Saskatoon police reach out to victims and survivors of sexual assault

Police in Saskatoon announced Monday they will add a special section to their website offering extensive information to sexual assault victims and survivors.

What to expect when you report, now online

Saskatoon police have added a section to their website detailiung what to expect when reporting a sexual assault. (Guy Quenneville/CBC)

The Saskatoon Sexual Assault and Information Centre (SSAIC) is applauding a new effort by local police to put more information into the hands of victims and survivors.

We know that there are sensitivities around our processes and attempts to gather evidence.- Staff Sergeant James Repesse

"I think it could give them some sense of control about what's going to happen," said Faye Davis, executive director of the SSAIC.

"For survivors, they feel completely out of control after an assault like this and they don't know what steps to take next."

"I hope it takes some of the mystery out of the process," Davis said.

Police in Saskatoon today announced they will add a special section to their website offering extensive information to sexual assault victims and survivors outlining exactly what happens when they report an alleged crime to police.  

The Saskatoon Police Service website now offers a special section that details what a survivor of sexual assault can expect in a criminal investigation. (Saskatoon Police Service)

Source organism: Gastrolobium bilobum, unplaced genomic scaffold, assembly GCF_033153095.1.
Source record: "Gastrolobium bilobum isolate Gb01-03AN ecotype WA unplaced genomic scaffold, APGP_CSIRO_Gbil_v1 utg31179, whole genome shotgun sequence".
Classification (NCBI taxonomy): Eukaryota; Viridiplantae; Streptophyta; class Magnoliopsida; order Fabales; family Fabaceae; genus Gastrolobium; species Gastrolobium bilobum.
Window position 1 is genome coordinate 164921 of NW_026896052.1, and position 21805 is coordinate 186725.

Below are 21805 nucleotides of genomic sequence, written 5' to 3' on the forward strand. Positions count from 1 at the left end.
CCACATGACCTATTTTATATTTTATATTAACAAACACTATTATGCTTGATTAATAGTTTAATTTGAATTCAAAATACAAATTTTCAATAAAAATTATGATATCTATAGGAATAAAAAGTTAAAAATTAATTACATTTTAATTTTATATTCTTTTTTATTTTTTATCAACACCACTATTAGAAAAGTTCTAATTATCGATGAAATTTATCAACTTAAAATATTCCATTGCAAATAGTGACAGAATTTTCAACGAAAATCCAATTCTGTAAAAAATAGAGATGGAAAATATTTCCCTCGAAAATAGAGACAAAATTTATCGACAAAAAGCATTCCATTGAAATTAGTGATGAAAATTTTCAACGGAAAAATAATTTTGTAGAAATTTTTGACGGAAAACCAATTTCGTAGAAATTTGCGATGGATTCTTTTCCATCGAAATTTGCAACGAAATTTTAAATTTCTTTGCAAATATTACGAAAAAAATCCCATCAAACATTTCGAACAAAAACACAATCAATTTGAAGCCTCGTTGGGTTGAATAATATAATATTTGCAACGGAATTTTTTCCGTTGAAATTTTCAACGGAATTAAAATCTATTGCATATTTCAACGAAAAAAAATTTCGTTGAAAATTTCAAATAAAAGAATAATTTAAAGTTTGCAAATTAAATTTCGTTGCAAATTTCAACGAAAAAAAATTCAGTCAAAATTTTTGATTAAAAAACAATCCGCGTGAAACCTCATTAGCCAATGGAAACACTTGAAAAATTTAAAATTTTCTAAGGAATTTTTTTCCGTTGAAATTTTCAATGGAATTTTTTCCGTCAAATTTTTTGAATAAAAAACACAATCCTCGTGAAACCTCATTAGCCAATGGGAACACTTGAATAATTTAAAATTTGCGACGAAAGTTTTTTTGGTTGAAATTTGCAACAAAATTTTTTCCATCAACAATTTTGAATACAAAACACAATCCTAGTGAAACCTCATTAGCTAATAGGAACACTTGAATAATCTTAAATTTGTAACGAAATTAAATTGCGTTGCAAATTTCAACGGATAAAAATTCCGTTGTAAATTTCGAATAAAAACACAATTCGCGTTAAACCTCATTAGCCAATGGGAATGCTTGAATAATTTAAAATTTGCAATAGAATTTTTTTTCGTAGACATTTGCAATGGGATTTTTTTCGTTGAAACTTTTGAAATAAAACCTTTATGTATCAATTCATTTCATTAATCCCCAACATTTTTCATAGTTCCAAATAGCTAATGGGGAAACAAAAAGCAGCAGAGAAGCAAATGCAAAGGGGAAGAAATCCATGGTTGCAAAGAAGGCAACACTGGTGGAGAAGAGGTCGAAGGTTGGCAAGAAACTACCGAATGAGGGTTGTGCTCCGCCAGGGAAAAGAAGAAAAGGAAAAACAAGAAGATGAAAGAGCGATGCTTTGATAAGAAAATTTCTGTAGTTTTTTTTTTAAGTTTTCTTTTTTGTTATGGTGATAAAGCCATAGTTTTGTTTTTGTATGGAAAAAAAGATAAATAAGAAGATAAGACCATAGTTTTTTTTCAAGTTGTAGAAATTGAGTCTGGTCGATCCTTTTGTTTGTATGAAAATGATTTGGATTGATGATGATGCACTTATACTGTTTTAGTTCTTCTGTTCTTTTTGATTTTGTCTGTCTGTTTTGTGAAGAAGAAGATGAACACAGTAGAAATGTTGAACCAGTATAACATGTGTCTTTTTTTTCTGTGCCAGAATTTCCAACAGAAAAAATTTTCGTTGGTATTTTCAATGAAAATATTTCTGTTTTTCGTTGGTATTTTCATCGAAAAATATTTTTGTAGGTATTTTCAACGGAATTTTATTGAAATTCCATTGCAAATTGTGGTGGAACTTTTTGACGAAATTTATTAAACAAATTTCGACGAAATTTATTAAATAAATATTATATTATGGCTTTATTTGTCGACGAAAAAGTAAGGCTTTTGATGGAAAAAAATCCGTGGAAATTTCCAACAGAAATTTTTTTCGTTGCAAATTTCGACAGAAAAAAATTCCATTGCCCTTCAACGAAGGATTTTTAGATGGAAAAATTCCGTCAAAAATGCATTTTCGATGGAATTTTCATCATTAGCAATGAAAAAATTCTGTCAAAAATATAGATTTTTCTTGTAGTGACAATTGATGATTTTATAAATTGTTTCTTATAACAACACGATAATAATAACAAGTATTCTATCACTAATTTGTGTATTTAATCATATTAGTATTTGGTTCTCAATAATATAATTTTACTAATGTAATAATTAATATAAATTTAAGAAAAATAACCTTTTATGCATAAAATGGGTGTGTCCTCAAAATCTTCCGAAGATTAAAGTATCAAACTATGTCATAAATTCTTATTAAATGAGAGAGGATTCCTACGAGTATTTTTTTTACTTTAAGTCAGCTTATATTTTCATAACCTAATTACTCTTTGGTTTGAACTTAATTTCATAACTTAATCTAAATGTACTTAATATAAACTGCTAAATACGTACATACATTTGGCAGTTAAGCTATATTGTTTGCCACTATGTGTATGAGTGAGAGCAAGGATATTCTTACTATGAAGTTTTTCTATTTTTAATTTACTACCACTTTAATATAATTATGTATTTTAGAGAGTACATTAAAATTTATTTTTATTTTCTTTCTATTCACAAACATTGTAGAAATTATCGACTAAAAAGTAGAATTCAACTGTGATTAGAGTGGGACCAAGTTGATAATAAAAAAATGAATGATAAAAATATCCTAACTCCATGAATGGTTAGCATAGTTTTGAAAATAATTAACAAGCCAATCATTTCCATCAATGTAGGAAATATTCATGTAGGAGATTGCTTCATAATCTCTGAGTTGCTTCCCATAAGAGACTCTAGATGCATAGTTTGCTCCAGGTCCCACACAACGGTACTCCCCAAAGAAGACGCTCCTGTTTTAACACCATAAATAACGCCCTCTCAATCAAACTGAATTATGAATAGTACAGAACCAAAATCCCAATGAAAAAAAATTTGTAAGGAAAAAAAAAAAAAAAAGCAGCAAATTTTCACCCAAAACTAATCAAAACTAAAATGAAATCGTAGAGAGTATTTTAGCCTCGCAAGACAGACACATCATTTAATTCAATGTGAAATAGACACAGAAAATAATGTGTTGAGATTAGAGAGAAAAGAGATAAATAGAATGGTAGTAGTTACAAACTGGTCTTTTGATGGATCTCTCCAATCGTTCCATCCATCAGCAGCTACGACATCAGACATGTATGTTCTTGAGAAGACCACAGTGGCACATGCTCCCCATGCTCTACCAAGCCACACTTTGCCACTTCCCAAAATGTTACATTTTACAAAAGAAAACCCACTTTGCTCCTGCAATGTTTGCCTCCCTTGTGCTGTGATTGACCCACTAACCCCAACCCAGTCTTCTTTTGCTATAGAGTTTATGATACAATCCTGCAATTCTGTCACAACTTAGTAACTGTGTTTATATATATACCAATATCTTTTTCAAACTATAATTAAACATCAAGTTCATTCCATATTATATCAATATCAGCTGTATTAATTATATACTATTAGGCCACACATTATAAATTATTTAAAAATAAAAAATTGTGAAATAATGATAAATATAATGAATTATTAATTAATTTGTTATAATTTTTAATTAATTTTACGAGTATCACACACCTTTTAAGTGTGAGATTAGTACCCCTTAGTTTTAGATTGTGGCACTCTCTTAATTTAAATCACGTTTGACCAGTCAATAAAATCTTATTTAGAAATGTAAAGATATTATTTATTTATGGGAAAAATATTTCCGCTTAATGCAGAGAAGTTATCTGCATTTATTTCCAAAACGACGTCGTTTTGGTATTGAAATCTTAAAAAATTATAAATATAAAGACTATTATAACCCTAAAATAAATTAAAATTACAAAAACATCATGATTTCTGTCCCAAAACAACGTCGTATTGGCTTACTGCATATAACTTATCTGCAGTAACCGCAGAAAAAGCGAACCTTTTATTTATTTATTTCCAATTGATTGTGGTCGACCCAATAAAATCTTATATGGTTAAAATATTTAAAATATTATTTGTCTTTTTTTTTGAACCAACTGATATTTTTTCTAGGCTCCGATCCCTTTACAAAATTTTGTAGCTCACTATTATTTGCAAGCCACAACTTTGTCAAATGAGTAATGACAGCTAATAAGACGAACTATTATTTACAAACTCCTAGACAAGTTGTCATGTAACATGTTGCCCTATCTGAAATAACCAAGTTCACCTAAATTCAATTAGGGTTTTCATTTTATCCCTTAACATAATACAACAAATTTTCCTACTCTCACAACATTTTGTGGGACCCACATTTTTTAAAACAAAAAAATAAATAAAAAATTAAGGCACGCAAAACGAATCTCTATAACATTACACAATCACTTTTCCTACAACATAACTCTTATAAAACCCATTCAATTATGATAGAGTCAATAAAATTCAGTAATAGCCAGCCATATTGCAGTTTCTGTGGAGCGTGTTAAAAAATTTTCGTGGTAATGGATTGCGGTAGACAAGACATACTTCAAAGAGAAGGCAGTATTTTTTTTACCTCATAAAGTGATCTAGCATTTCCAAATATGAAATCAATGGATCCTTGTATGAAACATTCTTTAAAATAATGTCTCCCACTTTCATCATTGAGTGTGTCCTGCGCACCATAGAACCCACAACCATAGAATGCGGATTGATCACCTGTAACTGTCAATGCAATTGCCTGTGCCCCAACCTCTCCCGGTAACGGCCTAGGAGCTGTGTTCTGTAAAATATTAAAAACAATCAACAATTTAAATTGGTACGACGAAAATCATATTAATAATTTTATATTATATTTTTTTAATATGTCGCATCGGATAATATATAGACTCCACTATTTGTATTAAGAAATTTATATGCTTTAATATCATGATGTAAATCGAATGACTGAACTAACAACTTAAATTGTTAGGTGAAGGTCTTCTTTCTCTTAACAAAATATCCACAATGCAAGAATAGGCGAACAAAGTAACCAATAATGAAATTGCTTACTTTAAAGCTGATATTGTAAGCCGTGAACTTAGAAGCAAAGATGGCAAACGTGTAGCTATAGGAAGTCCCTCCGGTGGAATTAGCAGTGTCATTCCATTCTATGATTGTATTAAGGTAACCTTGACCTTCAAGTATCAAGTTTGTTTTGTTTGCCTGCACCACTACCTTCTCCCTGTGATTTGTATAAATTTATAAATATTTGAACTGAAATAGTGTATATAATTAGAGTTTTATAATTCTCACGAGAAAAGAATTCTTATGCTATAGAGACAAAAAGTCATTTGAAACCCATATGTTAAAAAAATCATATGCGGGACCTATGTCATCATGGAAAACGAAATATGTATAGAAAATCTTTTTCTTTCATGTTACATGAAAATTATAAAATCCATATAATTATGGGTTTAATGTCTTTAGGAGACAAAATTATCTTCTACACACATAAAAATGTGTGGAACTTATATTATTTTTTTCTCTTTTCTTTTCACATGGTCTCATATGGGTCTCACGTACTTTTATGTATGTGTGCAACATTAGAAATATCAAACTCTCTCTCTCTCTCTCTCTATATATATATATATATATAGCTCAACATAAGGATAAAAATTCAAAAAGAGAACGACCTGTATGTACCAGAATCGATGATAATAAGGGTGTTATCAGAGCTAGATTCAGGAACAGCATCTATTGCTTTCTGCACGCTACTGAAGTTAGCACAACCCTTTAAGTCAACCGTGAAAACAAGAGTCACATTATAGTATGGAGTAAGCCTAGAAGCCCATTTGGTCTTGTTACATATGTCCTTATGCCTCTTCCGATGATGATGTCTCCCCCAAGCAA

Police post facts on reporting 

"We understand that sexual assaults are some of the most traumatic of crimes for the survivors involved. And we know that there are sensitivities around our processes and attempts to gather evidence and collect information necessary to an investigation," said Staff Sergeant James Repesse.

Repesse is in charge of the unit that investigates sexual assault.

"It's our hope and intention that by providing this information, survivors will gain a level of comfort in knowing what they can expect."

According to Faye Davis, comfort is vital for people who have been sexually assaulted, not only because of the trauma, but also because of the "shame" that victims sometimes feel.

A new era 

Davis applauded police for embracing new ways of communicating with victims using the Internet and social media. She said it is happening at a time when more and more people are speaking openly about their own survival stories.

"This is a time where we are going to see a lot more attention paid to the issue of sexual assault and how agencies or different groups work with survivors."

Davis added that reporting a sexual assault to police is just one small step in a very long healing journey for survivors. Finding additional help, like that offered by the Saskatoon Sexual Assault and Information Centre, can be as important as seeking justice.

"Seeking counselling and support from others is the best way to start that process."

Faye Davis welcomes the move by police, suggesting it make help victims feel like they have some control over what's happening to them. (Don Somers/CBC)